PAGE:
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The Science of Saving the Streams and Shores of the Great Lakes

The Science of Saving the Streams and Shores of the Great Lakes
July 10, 2018 Mary Ellen Geist
Glen_Lake_looking_North._VIEW_IN_PANORAMIO_FOR_DESCRIPTION_-_panoramio

Monitoring change in the waters of Michigan’s Leelanau County

Invasive species. Pollution. Microplastics. Phosporous. Climate change. Urban development. Every day, the waters of the Great Lakes seem to be facing new challenges. In Northwest Lower Michigan, massive monitoring using high-tech devices and a wealth of volunteers is aimed at helping lakes and streams across the Great Lakes survive.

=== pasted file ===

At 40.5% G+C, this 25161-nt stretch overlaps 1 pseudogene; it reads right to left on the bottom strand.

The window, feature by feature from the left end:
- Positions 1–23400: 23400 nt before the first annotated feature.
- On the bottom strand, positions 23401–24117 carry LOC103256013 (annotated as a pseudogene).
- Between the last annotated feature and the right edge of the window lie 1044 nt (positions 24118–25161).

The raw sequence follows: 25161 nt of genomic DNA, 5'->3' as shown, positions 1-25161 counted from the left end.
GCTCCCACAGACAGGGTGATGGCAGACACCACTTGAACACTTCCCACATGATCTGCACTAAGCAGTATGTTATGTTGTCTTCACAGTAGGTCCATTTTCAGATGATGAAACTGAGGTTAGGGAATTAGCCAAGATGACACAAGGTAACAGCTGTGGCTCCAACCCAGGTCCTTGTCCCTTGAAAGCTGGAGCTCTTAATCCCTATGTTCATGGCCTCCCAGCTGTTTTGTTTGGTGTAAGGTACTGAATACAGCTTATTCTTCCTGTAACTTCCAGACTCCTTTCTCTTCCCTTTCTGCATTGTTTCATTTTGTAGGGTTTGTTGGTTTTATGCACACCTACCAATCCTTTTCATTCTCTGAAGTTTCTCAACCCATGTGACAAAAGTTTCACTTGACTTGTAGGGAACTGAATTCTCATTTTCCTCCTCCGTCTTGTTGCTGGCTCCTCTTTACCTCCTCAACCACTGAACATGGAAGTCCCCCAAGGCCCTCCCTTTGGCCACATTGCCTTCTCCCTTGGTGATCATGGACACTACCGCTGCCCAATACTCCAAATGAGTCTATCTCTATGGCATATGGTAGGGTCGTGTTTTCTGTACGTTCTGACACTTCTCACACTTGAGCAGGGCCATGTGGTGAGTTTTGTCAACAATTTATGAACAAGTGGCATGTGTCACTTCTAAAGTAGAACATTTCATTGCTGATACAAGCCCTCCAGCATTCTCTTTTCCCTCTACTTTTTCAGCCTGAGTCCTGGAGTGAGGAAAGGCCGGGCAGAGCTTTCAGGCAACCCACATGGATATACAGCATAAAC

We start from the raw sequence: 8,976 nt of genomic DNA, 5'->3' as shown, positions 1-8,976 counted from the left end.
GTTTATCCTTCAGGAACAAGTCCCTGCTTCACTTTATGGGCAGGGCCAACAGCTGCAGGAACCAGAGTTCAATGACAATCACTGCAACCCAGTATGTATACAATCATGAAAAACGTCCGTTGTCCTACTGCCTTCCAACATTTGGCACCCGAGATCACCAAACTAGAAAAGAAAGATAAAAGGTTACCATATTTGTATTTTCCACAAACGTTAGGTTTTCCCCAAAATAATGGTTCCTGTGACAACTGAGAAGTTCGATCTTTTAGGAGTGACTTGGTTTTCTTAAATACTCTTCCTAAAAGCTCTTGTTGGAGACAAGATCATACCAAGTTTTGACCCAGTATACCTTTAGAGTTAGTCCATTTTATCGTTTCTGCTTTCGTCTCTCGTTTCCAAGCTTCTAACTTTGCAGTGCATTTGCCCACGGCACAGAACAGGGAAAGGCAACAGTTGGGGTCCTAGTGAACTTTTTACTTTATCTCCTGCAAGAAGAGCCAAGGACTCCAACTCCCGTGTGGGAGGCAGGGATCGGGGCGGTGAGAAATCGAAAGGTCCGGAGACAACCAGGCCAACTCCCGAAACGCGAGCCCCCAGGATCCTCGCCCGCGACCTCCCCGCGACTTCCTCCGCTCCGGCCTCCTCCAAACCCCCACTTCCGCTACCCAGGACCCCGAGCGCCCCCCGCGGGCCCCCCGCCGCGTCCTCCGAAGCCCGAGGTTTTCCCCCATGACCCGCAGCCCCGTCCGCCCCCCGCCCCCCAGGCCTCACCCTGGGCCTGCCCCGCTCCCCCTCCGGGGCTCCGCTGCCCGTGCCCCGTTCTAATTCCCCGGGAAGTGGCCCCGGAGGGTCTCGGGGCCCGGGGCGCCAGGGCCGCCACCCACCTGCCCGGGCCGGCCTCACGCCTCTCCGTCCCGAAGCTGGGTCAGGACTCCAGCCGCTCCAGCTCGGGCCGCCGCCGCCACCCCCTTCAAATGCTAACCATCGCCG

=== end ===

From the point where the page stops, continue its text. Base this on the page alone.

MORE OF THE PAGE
Producer Joe VanderMuelen at Nature CHANGE based in Northern Michigan interviewed Freshwater ecologist and limnologist, Dr. Tim Keilty, Leelanau Conservancy’s Conservation Easement Program Manager Yarrow Wolfe Brown and others to find out more about the ways scientists monitor and survey the waters of the Great Lakes.

Nature CHANGE is a cooperative venture that urges education and conversation about sustainable management of natural resources. Its aim is to build conservation literacy among citizens and local officials. The majority of the groups focus is in Northwest Lower Michigan.

Featured Image: Glen Lake looking North, Photo by John Newcomb via Wikimedia cc 3.0

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